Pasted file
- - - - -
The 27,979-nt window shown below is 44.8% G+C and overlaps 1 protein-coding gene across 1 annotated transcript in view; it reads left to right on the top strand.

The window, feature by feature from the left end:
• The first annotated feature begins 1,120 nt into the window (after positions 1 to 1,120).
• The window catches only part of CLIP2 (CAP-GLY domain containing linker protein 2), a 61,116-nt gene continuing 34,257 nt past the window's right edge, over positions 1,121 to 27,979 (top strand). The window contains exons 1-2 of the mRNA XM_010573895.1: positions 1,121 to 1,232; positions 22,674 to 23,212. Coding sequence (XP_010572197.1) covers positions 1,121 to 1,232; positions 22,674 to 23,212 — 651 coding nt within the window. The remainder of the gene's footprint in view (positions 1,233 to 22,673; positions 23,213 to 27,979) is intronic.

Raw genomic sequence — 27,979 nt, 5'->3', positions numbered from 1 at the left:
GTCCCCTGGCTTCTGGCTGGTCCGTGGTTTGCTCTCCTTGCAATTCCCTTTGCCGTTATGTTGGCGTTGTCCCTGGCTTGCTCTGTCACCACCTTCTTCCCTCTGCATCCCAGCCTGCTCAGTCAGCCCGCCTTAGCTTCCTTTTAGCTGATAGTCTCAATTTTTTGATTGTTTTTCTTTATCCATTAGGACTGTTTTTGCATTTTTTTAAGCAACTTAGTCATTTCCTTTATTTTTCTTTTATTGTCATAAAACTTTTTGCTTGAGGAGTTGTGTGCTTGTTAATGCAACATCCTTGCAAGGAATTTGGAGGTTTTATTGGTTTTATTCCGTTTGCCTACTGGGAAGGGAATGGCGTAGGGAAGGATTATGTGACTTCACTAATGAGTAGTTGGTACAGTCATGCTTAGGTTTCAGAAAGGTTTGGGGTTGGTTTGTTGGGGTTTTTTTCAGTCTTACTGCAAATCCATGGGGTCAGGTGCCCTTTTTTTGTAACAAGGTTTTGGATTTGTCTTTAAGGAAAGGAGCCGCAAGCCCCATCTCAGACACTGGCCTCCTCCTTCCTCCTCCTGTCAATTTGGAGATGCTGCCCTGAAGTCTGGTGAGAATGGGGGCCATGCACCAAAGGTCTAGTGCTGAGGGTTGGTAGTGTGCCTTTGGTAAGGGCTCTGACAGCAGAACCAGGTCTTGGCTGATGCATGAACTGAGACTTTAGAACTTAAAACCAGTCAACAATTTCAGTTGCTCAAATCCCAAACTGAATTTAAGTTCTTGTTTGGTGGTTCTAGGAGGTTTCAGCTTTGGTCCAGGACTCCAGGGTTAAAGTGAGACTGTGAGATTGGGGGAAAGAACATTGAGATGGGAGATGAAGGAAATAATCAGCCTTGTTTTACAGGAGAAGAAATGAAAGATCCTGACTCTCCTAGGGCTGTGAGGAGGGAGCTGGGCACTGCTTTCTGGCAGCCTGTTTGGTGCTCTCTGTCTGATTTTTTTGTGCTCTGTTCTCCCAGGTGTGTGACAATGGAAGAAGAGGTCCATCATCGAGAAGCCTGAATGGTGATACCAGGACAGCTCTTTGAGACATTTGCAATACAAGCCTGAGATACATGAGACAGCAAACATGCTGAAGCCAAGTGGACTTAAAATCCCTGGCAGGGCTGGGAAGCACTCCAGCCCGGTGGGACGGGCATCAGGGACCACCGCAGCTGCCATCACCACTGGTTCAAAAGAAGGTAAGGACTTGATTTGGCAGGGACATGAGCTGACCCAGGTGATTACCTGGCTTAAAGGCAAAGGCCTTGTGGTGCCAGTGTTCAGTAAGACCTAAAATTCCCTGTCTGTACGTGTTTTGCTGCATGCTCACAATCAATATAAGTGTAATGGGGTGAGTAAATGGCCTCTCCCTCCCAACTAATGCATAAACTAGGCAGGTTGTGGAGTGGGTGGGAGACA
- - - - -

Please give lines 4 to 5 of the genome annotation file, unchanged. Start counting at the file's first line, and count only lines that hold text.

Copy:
• The window catches only part of CLIP2 (CAP-GLY domain containing linker protein 2), a 61,116-nt gene continuing 34,257 nt past the window's right edge, over positions 1,121 to 27,979 (top strand). The window contains exons 1-2 of the mRNA XM_010573895.1: positions 1,121 to 1,232; positions 22,674 to 23,212. Coding sequence (XP_010572197.1) covers positions 1,121 to 1,232; positions 22,674 to 23,212 — 651 coding nt within the window. The remainder of the gene's footprint in view (positions 1,233 to 22,673; positions 23,213 to 27,979) is intronic.

Raw genomic sequence — 27,979 nt, 5'->3', positions numbered from 1 at the left: